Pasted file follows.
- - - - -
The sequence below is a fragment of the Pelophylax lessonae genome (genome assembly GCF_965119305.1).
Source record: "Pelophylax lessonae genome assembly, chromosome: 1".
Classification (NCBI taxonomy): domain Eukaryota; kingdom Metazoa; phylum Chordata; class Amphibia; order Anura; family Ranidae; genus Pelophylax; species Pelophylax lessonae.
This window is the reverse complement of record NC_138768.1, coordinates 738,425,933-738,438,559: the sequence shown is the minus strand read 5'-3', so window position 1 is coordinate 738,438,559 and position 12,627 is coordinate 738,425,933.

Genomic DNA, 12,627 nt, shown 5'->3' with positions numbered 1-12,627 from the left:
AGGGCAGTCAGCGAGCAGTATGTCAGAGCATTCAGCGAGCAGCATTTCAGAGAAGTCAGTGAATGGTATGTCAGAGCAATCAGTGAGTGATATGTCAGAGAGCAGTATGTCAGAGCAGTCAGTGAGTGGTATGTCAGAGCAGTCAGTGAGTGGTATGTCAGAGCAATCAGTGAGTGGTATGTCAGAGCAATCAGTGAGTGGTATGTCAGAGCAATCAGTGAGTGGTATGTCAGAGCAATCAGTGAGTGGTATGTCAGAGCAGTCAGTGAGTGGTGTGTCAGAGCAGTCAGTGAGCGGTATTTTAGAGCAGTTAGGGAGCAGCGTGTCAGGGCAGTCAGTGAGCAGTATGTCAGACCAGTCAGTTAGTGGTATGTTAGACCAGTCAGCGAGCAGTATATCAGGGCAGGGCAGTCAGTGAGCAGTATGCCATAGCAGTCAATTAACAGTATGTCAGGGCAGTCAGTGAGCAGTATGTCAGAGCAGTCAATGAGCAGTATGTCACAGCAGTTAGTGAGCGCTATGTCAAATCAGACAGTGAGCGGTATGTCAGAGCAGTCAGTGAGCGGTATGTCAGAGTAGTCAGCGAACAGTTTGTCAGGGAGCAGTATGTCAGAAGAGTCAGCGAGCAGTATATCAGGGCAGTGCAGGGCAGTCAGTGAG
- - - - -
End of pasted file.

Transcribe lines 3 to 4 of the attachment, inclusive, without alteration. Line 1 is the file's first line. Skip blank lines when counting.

Classification (NCBI taxonomy): domain Eukaryota; kingdom Metazoa; phylum Chordata; class Amphibia; order Anura; family Ranidae; genus Pelophylax; species Pelophylax lessonae.
This window is the reverse complement of record NC_138768.1, coordinates 738,425,933-738,438,559: the sequence shown is the minus strand read 5'-3', so window position 1 is coordinate 738,438,559 and position 12,627 is coordinate 738,425,933.